In other times and places it was assumed that people would learn if taught. Plato's Meno, written over 2,300 years ago, relates how a slave boy learned mathematics merely by being asked questions. Plato argued that we all knew math from our previous life and that it need only be recalled. His theology is debatable, but his conclusion of human teachability has been verified again and again.
Mathematical power is in jeopardy in our culture because the popular assumption is "that even with hard work some children are doomed to low levels of achievement." Harold Stevenson and James Stigler, who compared classes in Minneapolis and Chicago to classes in Japan and China, claim that, despite U.S. rhetoric about equality, our educational system assumes that math power depends more on innate ability than work. They argue that parent involvement through high school is critical and that although school reform is necessary, it will not succeed unless parents "become more involved in their children's education and develop appropriate expectations."
Fortunately, parents can help their children without a great deal of formal background themselves. It takes some work, of course, but usually it will be fun, and parenting is not always easy. Keeping your child from mathematical misery may prevent serious difficulty in the long run.
Our children need courage to tackle complex ideas. If you follow the guidelines of this book, I can't promise that your child will be outstanding, but I am quite sure that he or she will be comfortable with math. Unless you insist upon A's (or your child falls into one of the scholastic traps that I will describe), you and your youngster will be satisfied with her or his grades. If you welcome more math into your home life, your entire family will be glad that you did.
What Is Mathematics?
Mathematics is the study of patterns and the use of patterns to solve problems. Mathematics is a language. Mathematics is a spirit. It is shared most effectively as a journey with love, joy, and wonder.
Math power evolves from a combination of knowledge, ability, and attitudes. These are closely related. Without knowledge, we can't develop ability. Without ability, we can't use knowledge. Without a hopeful attitude we won't acquire either math knowledge or ability.
Computation (routine calculation) is to mathematics as spelling is to literature. It has value in itself, but it is no substitute for the real thing. Just as good literature entices young children to read, real mathematics should be provided at the earliest stages of mathematical involvement. If it is not, children get a mistaken belief about what math is. Too often this belief haunts them for a lifetime.
As real mathematics struggles for survival in our culture, it becomes increasingly urgent that parents share real mathematics with their own children. Patterns are everywhere. You can enjoy showing your child relationships between patterns in one place and those in another. If you are alert, as you will be after reading this book, you can find many ways to make mathematics come alive in your child's life—and your own.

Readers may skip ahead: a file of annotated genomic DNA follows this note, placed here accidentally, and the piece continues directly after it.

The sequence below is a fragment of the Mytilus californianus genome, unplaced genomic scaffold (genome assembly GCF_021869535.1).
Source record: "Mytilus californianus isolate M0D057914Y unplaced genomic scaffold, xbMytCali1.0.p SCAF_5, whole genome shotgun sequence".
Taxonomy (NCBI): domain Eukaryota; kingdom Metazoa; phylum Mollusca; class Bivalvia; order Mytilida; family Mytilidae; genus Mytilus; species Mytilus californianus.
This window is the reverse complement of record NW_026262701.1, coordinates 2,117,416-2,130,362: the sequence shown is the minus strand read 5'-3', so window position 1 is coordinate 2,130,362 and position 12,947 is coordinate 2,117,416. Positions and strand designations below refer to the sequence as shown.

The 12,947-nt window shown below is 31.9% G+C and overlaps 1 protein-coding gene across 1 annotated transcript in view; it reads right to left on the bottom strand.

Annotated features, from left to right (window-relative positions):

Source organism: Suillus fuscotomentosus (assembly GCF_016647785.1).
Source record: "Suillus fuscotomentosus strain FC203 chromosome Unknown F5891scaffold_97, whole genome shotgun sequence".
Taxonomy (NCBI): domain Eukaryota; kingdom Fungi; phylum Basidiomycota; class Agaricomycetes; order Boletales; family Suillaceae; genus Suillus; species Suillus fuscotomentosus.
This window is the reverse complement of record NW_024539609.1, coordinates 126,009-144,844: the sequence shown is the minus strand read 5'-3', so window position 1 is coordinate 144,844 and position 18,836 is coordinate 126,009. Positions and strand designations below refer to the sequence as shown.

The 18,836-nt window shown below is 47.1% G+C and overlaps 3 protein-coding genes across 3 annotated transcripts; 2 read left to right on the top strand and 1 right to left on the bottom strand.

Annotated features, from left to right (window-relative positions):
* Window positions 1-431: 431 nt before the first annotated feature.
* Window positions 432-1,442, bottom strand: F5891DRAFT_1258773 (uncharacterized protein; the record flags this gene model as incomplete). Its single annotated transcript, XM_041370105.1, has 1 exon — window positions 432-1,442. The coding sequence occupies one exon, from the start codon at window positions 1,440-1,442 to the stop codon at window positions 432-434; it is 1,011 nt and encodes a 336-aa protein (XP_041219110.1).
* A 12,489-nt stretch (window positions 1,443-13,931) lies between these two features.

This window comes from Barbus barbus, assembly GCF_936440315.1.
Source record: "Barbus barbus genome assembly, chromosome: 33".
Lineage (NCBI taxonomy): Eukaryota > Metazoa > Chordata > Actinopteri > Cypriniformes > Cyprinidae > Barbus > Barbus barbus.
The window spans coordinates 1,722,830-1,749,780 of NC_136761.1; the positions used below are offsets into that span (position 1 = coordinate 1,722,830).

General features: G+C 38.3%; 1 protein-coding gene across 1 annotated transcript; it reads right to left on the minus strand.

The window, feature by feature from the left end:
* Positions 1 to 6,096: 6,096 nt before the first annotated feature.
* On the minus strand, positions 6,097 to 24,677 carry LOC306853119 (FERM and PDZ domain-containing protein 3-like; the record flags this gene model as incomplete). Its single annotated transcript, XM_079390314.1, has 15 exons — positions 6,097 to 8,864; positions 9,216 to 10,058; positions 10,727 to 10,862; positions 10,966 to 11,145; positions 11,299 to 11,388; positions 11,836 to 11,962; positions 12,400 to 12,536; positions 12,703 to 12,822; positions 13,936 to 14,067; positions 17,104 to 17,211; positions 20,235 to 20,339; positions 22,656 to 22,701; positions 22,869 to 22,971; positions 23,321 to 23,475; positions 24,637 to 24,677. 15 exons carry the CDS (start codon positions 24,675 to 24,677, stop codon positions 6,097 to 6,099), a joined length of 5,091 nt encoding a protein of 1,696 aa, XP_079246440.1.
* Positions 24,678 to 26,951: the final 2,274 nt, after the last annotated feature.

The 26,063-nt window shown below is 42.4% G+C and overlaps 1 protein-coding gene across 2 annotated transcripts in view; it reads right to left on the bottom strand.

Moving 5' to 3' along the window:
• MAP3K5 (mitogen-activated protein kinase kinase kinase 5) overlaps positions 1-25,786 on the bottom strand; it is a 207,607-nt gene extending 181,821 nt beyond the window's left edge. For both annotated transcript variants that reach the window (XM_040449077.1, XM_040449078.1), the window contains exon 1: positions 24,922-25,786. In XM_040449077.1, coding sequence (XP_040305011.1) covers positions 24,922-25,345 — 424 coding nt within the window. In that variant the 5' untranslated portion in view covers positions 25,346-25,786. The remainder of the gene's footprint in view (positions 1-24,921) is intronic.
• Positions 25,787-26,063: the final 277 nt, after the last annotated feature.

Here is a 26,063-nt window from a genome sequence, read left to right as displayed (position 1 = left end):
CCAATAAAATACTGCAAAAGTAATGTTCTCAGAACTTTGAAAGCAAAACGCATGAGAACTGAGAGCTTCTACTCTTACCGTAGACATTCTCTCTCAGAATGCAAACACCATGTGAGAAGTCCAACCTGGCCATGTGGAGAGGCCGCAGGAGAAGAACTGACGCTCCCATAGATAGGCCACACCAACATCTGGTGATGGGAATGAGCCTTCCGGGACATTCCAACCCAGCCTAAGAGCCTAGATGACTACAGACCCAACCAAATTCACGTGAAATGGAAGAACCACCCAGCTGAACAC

What are patterns? Patterns involve relationships, resemblances, and rearrangements—noticing what is the same and what is different in various contexts. Patterns occur in geometry, in music, and in human behavior. Numbers may measure these patterns, but math includes much more than just numbers.
We must use patterns to cope with the overwhelming details in our lives. Nobody can process all the data we experience daily. Math power helps us resist being crushed under the onslaught. It is frightening how often mathematical nonsense creeps into public discussion.
* A politician attacks his opponent for raising taxes more times although the number of times that a person supported a tax increase does not affect our pocketbook. The total size of the increases, along with how the taxes and the services they buy are distributed among the taxpayers, determine how they affect our family spending power.
* An insurance company refuses to renew a customer because of the number of times the customer has collected from the company, even though each collection is tiny. Just one collection from a typical customer costs the company far more.
* Some states have passed laws requiring additives in fuels to decrease the percentage of pollutants in the emissions. However, since the additives also lower the fuel mileage, the amount of pollutants remains constant. Consumer prices rise and the emissions with additives appear to be more harmful medically.
* Some campuses and municipalities have needlessly frustrating traffic patterns. Some applied mathematical analysis could enable vehicles to travel much more efficiently.
Mathematics is one way of understanding the world. It is not the only way, and I wouldn't claim it is the best way. But without it, our perceptions are incomplete.
Why Is Mathematics Important?
Why focus specific attention on children's mathematical growth? There are personal, interpersonal, career, and civic reasons.
Mathematics was meant to bring understanding and joy. Most mathematicians are enviable people. Their ability to "center" affects the rest of their lives. Only one of the 75 black mathematicians in the New Jersey study wasn't enthusiastic about his or her career. (She made over $60,000 in the mid-1980s; one suspects she could have made changes if she was really unhappy.)